The color identity of a card is the color or colors of any mana symbols in that card’s mana cost, not the color of mana the mana symbols represent, rather the color(s) of mana symbols, plus the other stuff. The mana symbols of a card with Devoid have no color. They can represent color mana, but that is a quality distinct from having color. Cards that have no color due to Devoid should have colorless identities, bar other rules text and characteristics.




*uuuh, i think i messed up some of those quote boxes
**okay, i really messed the boxes up
***figured it out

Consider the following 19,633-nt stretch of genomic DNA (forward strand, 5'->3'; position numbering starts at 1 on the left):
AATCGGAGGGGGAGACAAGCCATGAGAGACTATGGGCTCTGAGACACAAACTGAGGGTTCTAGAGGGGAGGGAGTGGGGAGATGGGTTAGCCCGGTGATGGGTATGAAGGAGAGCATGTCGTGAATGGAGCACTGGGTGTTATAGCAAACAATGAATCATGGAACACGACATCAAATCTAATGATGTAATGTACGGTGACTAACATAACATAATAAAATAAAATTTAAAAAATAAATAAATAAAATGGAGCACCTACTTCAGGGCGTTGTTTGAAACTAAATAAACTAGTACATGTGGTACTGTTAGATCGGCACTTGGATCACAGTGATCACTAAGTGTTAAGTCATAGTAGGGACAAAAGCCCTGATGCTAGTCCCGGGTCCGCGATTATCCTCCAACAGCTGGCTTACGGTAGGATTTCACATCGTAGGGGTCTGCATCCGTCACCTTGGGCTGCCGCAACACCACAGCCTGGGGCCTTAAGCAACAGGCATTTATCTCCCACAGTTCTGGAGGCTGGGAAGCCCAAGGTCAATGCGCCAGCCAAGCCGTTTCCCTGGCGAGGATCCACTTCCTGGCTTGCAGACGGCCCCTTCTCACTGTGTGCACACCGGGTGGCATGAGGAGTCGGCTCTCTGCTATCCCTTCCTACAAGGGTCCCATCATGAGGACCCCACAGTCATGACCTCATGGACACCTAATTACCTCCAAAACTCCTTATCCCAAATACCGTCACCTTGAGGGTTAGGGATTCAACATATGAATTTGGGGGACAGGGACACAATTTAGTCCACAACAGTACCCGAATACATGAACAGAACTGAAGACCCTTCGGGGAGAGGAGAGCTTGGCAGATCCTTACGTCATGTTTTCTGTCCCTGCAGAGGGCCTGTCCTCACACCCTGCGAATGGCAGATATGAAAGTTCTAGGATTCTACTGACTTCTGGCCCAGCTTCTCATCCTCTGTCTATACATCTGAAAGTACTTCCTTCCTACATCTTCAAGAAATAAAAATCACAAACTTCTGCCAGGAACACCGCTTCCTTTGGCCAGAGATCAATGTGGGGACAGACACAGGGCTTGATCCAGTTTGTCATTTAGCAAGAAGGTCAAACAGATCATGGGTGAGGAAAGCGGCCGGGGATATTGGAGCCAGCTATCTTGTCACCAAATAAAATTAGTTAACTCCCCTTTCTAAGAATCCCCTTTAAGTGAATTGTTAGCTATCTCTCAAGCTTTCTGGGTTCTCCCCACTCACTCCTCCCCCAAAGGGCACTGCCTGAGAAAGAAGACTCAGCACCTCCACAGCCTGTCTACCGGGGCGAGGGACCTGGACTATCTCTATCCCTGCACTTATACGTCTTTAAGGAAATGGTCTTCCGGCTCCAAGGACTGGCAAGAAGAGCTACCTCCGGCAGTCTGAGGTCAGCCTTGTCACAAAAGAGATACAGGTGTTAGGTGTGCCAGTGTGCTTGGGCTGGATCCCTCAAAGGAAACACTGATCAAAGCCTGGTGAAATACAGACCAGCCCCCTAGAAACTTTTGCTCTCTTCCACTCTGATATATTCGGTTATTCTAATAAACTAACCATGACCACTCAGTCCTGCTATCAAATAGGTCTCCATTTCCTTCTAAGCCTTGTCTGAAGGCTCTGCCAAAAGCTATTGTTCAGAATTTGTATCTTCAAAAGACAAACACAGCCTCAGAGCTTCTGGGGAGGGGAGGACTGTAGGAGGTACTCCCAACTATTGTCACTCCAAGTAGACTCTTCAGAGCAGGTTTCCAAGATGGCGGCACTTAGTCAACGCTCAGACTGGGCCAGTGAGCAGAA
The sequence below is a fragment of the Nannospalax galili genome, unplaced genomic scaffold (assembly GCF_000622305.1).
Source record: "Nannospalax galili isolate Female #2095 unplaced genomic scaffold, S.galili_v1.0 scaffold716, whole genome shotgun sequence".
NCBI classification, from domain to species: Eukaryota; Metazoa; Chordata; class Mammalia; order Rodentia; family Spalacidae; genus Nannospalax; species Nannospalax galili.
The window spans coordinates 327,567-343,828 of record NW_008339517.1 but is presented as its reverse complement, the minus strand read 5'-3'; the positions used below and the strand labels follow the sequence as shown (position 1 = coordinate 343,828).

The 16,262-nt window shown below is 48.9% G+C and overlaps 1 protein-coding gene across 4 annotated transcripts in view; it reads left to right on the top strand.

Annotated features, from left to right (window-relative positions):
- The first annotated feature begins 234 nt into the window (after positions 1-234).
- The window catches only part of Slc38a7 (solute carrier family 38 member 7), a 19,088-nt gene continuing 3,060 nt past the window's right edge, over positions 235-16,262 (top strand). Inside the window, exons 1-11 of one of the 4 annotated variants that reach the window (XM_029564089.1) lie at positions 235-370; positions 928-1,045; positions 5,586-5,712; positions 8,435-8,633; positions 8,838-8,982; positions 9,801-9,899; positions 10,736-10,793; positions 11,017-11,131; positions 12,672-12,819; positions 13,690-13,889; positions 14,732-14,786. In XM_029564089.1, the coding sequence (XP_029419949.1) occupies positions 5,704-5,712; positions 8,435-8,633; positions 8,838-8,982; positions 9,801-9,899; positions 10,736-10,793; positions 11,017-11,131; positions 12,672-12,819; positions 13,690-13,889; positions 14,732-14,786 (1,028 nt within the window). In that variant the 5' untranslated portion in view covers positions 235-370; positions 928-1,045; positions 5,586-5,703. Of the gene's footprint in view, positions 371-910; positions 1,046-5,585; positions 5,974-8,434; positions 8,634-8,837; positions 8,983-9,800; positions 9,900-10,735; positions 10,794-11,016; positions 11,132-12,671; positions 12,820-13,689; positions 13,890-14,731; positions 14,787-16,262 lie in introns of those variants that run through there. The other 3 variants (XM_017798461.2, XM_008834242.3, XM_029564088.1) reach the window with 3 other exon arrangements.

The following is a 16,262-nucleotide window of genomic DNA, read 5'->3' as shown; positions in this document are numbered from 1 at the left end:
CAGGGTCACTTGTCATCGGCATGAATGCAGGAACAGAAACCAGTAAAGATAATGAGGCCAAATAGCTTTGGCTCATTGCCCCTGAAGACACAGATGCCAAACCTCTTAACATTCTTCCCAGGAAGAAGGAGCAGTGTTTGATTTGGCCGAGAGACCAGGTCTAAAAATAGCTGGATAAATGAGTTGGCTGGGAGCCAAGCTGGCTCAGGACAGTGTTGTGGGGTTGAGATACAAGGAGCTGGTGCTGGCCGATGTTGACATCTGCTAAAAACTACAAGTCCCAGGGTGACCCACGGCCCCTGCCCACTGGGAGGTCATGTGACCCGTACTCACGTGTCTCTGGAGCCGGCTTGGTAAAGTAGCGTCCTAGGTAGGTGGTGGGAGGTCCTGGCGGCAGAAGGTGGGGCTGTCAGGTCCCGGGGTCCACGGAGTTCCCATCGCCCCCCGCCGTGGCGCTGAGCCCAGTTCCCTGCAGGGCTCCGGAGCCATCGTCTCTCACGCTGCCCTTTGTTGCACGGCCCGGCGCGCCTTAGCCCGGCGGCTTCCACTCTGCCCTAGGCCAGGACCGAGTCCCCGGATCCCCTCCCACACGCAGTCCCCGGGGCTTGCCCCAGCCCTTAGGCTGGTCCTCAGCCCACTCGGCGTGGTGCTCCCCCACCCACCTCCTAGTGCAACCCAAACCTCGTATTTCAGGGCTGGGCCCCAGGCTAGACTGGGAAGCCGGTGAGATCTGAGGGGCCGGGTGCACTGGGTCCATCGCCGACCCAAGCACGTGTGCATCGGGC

****okay, i thought i had figured out the boxes, but damn those can get tricky. should be good now

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Last edited by Hax_r_us on 2016-Jun-22 7:23 pm, edited 13 times in total.

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 Post subject: Re: In Defense of Devoid
AgePosted: 2016-Jun-22 3:57 pm 
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charlequin wrote:
Hax_r_us wrote:
This can be understood and rewritten as:

Color Identity (CI) = Color (c) + rules text color mana symbols (t)

I'll say this for your post: you clearly have a future in clever logical sleight-of-hand.

I only quoted this part because it's actually the one part that's relevant, the part where you move the card from your sleeve back into the deck and hope nobody notices. You go out of your way to emphasize how color derives from the mana spent on a card, and then use that as a reason for this (incorrect) rewriting of the CI rules. But in actuality, the situation is as follows: